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Perfect Day raises $300 million to make animal-free dairy

July 8, 2020, 1:00 PM UTC
Perfect Day's co-founders raised a $300 million round to make animal-free cow's milk.
Perfect Day's co-founders raised a $300 million round to make animal-free cow's milk.
Courtesy of Perfect Day

Food tech startup Perfect Day has expanded its Series C round to $300 million through a new tranche led by a $50 million infusion from Canada Pension Plan Investment Board’s investment group Thematic Investing. 

Perfect Day produces animal-free dairy proteins through fermentation, a biotech process that enables the company to eliminate the environmental and animal welfare concerns that come from using cows. The proteins, which are molecularly identical to those produced by cows, can then be used in making dairy products like ice cream and cheese.

The possibility of reducing the carbon footprint of a resource-intensive food system is what attracted Thematic Investing, says Leon Pedersen, who heads up the group for CPP Investments. His team’s mandate is to back companies tied to major long-term shifts in areas like climate change and health care. 

Pedersen says he and his team understood the fermentation process well—it’s similar to brewing beer and manufacturing insulin—and were drawn to Perfect Day’s patents and potential to make an innovative product in a dairy industry that is somewhat staid.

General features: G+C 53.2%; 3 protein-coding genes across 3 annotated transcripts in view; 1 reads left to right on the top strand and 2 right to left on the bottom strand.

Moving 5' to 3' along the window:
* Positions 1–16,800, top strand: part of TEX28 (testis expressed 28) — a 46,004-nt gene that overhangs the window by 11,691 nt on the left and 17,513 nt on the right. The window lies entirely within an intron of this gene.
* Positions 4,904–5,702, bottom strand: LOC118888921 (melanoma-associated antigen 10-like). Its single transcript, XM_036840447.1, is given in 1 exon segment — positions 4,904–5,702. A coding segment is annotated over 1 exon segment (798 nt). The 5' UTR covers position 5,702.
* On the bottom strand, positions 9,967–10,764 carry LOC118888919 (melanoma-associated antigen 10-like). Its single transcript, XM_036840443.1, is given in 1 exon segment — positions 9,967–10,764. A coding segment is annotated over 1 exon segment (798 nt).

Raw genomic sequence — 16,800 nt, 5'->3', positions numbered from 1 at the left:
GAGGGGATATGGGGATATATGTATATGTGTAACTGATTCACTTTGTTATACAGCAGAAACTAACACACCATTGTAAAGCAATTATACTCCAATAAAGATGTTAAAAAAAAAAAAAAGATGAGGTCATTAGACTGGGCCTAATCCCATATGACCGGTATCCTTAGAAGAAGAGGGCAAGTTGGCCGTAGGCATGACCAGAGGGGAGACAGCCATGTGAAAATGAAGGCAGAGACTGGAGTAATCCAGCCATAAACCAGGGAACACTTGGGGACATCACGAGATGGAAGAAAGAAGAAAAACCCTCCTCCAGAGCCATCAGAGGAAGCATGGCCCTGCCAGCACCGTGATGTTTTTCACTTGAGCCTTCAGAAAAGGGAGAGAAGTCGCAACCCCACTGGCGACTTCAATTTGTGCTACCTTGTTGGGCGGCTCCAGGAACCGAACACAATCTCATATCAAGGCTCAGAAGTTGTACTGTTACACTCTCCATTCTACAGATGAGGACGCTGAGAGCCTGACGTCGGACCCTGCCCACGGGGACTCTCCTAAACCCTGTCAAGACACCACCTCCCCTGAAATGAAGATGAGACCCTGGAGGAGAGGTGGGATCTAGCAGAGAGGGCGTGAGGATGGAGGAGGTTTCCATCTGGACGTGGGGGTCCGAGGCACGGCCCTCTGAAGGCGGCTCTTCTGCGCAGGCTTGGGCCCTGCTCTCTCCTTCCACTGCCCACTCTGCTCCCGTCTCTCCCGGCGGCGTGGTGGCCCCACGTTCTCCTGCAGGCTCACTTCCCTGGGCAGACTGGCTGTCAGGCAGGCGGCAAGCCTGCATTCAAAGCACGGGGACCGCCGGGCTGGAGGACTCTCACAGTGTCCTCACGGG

Perfect Day’s new funding follows last year’s $140 million initial Series C, which was led by Horizons Ventures and Temasek. With this latest round, Perfect Day has raised more than $360 million.  

Perfect Day takes a different approach from other startups in the space that are attempting to create challenger brands to take on legacy companies. Instead, Perfect Day says it can have a bigger impact through partnerships with established enterprises, selling them its animal-free protein to use as an ingredient in their existing and new products. “Anyone who’s tried to go vegan knows that you’ll find milk protein in every single aisle of the grocery store—it’s everywhere,” says Ryan Pandya, cofounder and CEO of Perfect Day. It’s ubiquitous, he says, because it’s extremely nutritional and functional. 

CPP Investments’ Pedersen says that since Perfect Day has proved that its technology works, the focus now is on scaling production in order to bring down costs—something the new funding will go toward. Perfect Day launched earlier this year with Smitten ice cream and will soon roll out cream cheese.

Unlike plant-based alternatives to milk and dairy (think almond milk or soy milk), Perfect Day’s product is identical to dairy proteins and therefore tastes and performs the same way when used as an ingredient. As a result, Perfect Day says manufacturers don’t have to change their process and equipment when they use its milk protein. The company plans to label its product as animal-free whey protein, and items that contain the protein can be labeled as vegan and lactose-free. 

Startups like Perfect Day that are attempting to offer alternatives to animal-made protein have long touted their animal and environmentally friendly bona fides. But they are finding a new selling point amid COVID-19.

The dairy industry has suffered from an oversupply of milk during the pandemic, which has led prices to collapse. Perfect Day’s other cofounder, Perumal Gandhi, says the startup will be able to turn supply on and off faster than the traditional dairy industry, which will help with vacillations.

“The coronavirus really showcased how fragile our entire system is—especially from a food standpoint,” Gandhi says. Perfect Day, he adds, will be able to help the global population “sustain these kinds of shocks that are going to be even more common” over the next few decades.